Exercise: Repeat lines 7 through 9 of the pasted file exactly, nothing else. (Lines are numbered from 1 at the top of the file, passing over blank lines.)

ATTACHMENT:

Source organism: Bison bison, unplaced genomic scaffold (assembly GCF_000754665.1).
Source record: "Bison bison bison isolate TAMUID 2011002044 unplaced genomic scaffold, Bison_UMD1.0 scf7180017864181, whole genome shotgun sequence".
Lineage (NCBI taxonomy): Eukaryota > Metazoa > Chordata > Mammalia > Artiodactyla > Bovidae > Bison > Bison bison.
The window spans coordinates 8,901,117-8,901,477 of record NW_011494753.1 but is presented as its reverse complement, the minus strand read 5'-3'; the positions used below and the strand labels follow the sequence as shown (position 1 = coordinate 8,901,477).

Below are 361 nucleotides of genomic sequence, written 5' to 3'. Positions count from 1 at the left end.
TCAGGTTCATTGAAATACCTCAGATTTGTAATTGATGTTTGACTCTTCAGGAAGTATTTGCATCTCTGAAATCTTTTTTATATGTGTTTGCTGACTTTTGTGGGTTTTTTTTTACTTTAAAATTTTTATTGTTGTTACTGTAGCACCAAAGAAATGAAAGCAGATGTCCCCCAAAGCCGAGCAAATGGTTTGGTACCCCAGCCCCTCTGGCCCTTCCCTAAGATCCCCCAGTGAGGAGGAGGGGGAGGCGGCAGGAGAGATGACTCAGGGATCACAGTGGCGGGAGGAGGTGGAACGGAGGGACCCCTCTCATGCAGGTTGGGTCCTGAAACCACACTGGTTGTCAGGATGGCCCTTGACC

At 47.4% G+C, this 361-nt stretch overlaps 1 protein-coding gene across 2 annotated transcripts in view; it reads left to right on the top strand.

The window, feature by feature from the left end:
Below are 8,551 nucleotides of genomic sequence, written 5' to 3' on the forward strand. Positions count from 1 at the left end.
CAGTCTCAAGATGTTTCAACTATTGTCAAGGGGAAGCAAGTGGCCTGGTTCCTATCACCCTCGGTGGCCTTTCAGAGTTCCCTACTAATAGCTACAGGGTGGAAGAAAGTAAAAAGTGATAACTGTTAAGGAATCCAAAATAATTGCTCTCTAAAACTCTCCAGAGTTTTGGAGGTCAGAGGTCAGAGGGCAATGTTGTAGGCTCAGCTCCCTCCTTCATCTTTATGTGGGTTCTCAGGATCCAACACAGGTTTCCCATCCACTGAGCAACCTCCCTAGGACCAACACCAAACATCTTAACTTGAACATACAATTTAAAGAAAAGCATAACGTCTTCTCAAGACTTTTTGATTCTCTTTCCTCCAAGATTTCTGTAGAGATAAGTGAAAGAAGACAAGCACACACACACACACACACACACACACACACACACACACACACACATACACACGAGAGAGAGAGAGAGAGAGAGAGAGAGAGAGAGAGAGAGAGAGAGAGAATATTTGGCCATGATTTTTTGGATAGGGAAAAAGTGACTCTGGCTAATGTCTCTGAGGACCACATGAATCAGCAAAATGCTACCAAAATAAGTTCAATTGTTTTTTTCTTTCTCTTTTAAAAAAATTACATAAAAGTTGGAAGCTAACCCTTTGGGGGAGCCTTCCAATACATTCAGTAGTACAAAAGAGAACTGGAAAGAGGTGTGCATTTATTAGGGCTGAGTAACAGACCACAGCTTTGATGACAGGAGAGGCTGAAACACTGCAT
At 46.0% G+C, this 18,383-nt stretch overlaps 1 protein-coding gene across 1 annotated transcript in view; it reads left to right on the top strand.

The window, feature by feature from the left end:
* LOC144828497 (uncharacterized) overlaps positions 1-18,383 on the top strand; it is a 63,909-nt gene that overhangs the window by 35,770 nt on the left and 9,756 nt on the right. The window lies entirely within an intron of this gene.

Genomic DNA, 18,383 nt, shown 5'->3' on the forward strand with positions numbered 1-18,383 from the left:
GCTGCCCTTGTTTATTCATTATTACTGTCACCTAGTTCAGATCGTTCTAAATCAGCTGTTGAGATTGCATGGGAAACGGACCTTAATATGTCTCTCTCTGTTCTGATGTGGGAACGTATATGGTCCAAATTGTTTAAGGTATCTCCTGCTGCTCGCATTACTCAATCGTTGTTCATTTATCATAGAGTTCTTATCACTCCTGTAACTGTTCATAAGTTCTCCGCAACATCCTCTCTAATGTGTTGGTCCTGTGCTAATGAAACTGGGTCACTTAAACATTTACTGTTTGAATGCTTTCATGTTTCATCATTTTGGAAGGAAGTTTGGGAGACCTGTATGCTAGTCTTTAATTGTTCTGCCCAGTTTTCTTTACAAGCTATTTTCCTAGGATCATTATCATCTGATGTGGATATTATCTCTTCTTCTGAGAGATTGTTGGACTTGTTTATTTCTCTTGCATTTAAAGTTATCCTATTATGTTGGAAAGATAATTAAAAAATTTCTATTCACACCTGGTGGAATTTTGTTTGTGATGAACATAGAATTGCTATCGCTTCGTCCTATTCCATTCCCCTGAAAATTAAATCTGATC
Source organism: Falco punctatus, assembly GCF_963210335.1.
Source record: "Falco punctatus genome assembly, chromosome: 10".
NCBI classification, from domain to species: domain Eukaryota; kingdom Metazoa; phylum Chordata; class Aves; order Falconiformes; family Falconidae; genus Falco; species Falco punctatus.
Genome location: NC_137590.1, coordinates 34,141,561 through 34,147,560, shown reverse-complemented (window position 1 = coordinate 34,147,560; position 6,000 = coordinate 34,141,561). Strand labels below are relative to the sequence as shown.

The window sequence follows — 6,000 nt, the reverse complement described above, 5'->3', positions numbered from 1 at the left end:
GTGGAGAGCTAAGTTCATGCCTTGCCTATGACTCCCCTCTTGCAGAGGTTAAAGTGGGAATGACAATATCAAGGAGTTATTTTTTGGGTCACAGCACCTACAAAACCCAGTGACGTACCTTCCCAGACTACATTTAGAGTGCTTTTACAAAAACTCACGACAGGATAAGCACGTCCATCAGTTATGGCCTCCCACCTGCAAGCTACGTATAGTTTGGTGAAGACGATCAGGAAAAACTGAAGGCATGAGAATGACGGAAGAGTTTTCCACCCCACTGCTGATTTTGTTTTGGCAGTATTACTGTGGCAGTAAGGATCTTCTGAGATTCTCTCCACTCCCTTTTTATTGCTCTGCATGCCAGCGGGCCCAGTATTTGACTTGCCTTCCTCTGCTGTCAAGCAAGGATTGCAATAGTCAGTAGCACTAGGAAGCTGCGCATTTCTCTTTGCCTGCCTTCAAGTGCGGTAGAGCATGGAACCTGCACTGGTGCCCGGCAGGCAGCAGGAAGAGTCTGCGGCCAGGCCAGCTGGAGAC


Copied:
At 47.4% G+C, this 361-nt stretch overlaps 1 protein-coding gene across 2 annotated transcripts in view; it reads left to right on the top strand.

The window, feature by feature from the left end:
Below are 8,551 nucleotides of genomic sequence, written 5' to 3' on the forward strand. Positions count from 1 at the left end.